Please ignore for a second the function definition that follows the opening bracket of http.createServer.

We could have written the code that starts our server and makes it listen at port 8888 like this:

var http = require("http");

var server = http.createServer();
server
.listen(8888);

That would start an HTTP server listening at port 8888 and doing nothing else (not even answering any incoming requests).

The really interesting (and, if your background is a more conservative language like PHP, odd looking) part is the function definition right there where you would expect the first parameter of the createServer() call.

Turns out, this function definition IS the first (and only) parameter we are giving to the createServer() call. Because in JavaScript, functions can be passed around like any other value.

Passing functions around

You can, for example, do something like this:

function say(word) {
  console
.log(word);
}

function execute(someFunction, value) {
  someFunction
(value);
}

execute
(say, "Hello");

Read this carefully! What we are doing here is, we pass the function say as the first parameter to the execute function. Not the return value of say, but say itself!

Thus, say becomes the local variable someFunction within execute, and execute can call the function in this variable by issuing someFunction() (adding brackets).

Of course, because say takes one parameter, execute can pass such a parameter when calling someFunction.

We can, as we just did, pass a function as a parameter to another function by its name. But we don't have to take this indirection of first defining, then passing it - we can define and pass a function as a parameter to another function in-place:

function execute(someFunction, value) {
  someFunction
(value);
}

execute
(function(word){ console.log(word) }, "Hello");

We define the function we want to pass to execute right there at the place where execute expects its first parameter.

This way, we don't even need to give the function a name, which is why this is called an anonymous function.

This is a first glimpse at what I like to call "advanced" JavaScript, but let's take it step by step. For now, let's just accept that in JavaScript, we can pass a function as a parameter when calling another function. We can do this by assigning our function to a variable, which we then pass, or by defining the function to pass in-place.

How function passing makes our HTTP server work

With this knowledge, let's get back to our minimalistic HTTP server:

var http = require("http");

http
.createServer(function(request, response) {
  response
.writeHead(200, {"Content-Type": "text/plain"});
  response
.write("Hello World");
  response
.end();
}).listen(8888);

By now it should be clear what we are actually doing here: we pass the createServer function an anonymous function.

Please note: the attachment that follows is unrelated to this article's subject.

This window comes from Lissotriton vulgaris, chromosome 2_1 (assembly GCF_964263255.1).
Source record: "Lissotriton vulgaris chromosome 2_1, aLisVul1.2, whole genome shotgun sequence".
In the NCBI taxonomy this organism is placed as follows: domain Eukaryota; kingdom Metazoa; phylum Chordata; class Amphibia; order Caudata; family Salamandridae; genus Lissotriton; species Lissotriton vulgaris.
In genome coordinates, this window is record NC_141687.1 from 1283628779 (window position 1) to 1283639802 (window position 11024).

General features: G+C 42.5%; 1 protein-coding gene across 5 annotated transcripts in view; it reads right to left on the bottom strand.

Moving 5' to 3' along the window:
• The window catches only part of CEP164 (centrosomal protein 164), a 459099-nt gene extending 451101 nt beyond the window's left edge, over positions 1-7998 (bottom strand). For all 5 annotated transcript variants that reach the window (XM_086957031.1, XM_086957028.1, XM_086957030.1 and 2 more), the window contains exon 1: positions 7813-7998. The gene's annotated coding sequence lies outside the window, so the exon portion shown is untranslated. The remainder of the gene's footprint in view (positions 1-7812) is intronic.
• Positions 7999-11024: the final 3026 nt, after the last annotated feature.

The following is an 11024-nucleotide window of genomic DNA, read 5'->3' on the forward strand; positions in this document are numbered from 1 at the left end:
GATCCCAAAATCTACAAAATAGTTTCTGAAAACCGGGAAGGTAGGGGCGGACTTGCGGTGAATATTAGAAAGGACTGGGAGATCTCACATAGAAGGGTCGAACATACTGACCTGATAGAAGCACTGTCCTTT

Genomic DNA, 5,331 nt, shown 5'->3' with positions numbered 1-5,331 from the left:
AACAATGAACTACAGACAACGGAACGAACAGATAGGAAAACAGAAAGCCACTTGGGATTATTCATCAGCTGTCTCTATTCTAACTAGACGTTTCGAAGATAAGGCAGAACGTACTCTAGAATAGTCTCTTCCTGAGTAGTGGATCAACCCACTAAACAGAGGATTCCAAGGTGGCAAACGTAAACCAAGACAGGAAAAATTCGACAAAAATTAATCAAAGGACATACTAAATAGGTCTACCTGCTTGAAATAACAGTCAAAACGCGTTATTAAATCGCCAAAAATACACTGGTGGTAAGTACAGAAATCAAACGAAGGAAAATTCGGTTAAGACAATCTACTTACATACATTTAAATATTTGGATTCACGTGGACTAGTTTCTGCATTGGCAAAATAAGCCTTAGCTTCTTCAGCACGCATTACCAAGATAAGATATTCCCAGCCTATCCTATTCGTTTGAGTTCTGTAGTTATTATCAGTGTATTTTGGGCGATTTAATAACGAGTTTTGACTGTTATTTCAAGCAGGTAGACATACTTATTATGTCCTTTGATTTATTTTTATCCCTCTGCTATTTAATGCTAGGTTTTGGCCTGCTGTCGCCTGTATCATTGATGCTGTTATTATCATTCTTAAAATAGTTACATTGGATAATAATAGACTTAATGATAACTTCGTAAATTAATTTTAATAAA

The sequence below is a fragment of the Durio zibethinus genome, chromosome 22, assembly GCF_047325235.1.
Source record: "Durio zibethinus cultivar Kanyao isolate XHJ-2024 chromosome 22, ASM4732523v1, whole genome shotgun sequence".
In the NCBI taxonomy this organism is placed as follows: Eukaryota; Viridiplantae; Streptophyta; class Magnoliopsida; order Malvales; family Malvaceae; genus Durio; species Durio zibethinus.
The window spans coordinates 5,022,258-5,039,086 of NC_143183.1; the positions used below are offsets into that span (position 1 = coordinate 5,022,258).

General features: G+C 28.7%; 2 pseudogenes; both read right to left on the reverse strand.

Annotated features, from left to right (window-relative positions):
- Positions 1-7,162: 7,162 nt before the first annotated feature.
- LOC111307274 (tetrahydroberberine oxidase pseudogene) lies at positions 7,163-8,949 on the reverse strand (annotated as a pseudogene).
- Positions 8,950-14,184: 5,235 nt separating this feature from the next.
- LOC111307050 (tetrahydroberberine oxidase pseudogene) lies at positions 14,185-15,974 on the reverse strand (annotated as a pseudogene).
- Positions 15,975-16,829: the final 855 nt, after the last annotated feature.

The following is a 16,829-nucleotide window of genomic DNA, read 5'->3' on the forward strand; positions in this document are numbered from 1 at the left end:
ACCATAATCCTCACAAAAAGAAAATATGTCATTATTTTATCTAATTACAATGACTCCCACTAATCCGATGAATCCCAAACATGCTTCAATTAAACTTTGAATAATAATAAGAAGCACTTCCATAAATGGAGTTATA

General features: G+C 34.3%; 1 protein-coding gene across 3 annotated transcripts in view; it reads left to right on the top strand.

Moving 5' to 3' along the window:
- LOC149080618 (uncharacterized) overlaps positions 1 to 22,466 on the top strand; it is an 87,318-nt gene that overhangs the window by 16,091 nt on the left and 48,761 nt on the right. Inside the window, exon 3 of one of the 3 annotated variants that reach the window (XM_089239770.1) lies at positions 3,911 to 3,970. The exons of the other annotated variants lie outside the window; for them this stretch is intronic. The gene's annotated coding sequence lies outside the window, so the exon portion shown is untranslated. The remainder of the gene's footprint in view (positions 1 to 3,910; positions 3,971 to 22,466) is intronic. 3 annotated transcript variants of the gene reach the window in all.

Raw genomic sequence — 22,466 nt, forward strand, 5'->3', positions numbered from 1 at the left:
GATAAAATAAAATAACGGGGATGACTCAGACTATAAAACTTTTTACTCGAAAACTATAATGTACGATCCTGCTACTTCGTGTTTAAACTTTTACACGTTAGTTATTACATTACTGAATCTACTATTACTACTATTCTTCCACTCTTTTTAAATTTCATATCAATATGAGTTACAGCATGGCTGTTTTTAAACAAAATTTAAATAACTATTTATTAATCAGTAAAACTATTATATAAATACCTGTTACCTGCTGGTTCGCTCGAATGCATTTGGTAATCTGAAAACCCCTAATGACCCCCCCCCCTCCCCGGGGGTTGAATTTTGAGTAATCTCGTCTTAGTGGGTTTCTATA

We could achieve the same by refactoring our code to:

var http = require("http");

function onRequest(request, response) {
  response
.writeHead(200, {"Content-Type": "text/plain"});
  response
.write("Hello World");
  response
.end();
}

http
.createServer(onRequest).listen(8888);

Maybe now is a good moment to ask: Why are we doing it that way?

Event-driven asynchronous callbacks

To understand why Node.js applications have to be written this way, we need to understand how Node.js executes our code. Node's approach isn't unique, but the underlying execution model is different from runtime environments like Python, Ruby, PHP or Java.

Let's take a very simple piece of code like this:

var result = database.query("SELECT * FROM hugetable");
console.log("Hello World");

Please ignore for now that we haven't actually talked about connecting to databases before - it's just an example. The first line queries a database for lots of rows, the second line puts "Hello World" to the console.

Let's assume that the database query is really slow, that it has to read an awful lot of rows, which takes several seconds.

The way we have written this code, the JavaScript interpreter of Node.js first has to read the complete result set from the database, and then it can execute the console.log() function.

If this piece of code actually was, say, PHP, it would work the same way: read all the results at once, then execute the next line of code. If this code would be part of a web page script, the user would have to wait several seconds for the page to load.

However, in the execution model of PHP, this would not become a "global" problem: the web server starts its own PHP process for every HTTP request it receives. If one of these requests results in the execution of a slow piece of code, it results in a slow page load for this particular user, but other users requesting other pages would not be affected.

The execution model of Node.js is different - there is only one single process. If there is a slow database query somewhere in this process, this affects the whole process - everything comes to a halt until the slow query has finished.

To avoid this, JavaScript, and therefore Node.js, introduces the concept of event-driven, asynchronous callbacks, by utilizing an event loop.

We can understand this concept by analyzing a rewritten version of our problematic code:

database.query("SELECT * FROM hugetable", function(rows) {
  var result = rows;
});
console.log("Hello World");